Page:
At the Paris Olympics of 1924, Harold Abrahams won a gold medal in the 100-Meter dash, equaling the Olympic record of 10.6. (He had also clocked 10.6 in his two qualifying heats.) Abrahams, born in Great Britain, was the first non-American to win the event.
He also won a silver medal at the same Olympic Games leading off the 4x100-Meter Relay, and finished sixth in the 200-Meter event.
Abrahams' Olympic and personal stories were the subject of the Academy Award winning motion picture "Chariots of Fire."
One of Cambridge University's all-time great student athletes (1920-23), Abrahams was selected to the 1920 British Olympic Team. But he couldn't survive the Olympic 100 and 200 meter sprint qualifying heats, had little success in the long jump, and his 4x100-meter relay team finished sixth.
His Cambridge track successes, nonetheless, continued as the 1924 Olympics approached. Hoping to vindicate himself from what he considered his 1920 debacle, Abrahams hired a coach to prepare him for Olympic rigors. It was the first time a British amateur athlete had paid for personal training. The (then) controversial action paid off as Abrahams shattered England's long jump and 100-meter sprint records before tying the Olympic 100-meter mark enroute to his gold medal.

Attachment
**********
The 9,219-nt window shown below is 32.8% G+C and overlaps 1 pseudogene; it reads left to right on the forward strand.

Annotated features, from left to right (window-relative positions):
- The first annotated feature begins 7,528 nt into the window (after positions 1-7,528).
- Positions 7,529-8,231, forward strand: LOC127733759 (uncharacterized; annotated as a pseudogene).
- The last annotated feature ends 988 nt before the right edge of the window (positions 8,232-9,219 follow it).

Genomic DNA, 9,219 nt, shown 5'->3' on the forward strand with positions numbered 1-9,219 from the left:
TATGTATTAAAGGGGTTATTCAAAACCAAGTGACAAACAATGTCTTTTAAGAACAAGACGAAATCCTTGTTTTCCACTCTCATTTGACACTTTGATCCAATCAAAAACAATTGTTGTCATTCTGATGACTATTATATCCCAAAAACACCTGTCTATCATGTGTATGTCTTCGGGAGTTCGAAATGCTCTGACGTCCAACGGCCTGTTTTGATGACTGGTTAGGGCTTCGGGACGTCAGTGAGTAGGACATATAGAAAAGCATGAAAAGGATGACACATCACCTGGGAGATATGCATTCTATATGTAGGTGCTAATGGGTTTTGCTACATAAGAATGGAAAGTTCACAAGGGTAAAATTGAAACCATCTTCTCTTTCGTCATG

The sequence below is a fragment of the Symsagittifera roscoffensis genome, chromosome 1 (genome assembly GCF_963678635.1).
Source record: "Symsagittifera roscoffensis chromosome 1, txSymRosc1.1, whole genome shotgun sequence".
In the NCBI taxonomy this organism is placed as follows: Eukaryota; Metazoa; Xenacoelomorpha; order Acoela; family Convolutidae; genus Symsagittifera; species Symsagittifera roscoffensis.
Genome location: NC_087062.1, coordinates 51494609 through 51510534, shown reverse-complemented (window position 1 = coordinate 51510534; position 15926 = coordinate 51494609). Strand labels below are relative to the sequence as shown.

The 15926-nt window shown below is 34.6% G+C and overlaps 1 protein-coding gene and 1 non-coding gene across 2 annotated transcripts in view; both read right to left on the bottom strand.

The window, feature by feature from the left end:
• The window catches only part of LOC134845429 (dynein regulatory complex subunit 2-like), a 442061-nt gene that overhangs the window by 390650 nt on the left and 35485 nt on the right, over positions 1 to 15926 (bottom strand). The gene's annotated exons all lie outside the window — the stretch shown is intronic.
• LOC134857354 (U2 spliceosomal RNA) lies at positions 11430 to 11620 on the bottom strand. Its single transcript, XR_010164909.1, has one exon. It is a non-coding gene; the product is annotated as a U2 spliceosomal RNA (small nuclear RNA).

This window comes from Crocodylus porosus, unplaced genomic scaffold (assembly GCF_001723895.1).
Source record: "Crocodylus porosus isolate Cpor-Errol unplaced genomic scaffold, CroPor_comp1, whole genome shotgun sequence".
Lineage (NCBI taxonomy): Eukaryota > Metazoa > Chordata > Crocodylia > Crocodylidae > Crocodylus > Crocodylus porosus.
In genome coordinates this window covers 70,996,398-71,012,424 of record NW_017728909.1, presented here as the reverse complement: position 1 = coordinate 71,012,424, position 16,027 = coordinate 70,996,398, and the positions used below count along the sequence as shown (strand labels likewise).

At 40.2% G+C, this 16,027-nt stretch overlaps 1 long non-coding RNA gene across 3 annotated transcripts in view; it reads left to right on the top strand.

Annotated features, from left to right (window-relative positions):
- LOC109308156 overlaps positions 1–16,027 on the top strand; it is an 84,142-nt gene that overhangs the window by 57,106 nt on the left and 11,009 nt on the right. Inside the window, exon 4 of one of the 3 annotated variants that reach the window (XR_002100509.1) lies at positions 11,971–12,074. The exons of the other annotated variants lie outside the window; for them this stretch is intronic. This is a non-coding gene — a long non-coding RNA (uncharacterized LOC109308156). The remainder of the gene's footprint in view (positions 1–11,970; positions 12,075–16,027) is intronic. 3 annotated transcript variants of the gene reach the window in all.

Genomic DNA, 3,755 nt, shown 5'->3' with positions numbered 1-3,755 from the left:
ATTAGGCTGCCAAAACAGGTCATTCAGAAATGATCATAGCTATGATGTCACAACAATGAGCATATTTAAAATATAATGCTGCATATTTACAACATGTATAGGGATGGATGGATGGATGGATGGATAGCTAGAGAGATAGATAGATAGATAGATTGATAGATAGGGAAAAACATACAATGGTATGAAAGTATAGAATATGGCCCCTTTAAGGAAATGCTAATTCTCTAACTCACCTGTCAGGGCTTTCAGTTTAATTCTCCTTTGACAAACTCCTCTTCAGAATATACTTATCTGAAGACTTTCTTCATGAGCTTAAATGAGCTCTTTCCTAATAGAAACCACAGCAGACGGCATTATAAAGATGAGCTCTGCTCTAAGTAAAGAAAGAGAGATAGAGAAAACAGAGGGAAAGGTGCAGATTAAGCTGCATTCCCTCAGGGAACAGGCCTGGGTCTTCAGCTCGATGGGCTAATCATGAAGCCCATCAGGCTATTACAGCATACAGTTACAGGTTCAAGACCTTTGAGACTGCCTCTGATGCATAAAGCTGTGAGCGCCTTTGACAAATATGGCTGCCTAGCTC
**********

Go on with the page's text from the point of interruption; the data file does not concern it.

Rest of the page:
A broken leg (while long jumping) cut short Abrahams' competitive career one year after the l924 Olympiad. Nonetheless, he further distinguished himself as a sports journalist, broadcaster, and leader of Great Britain's amateur sports establishment.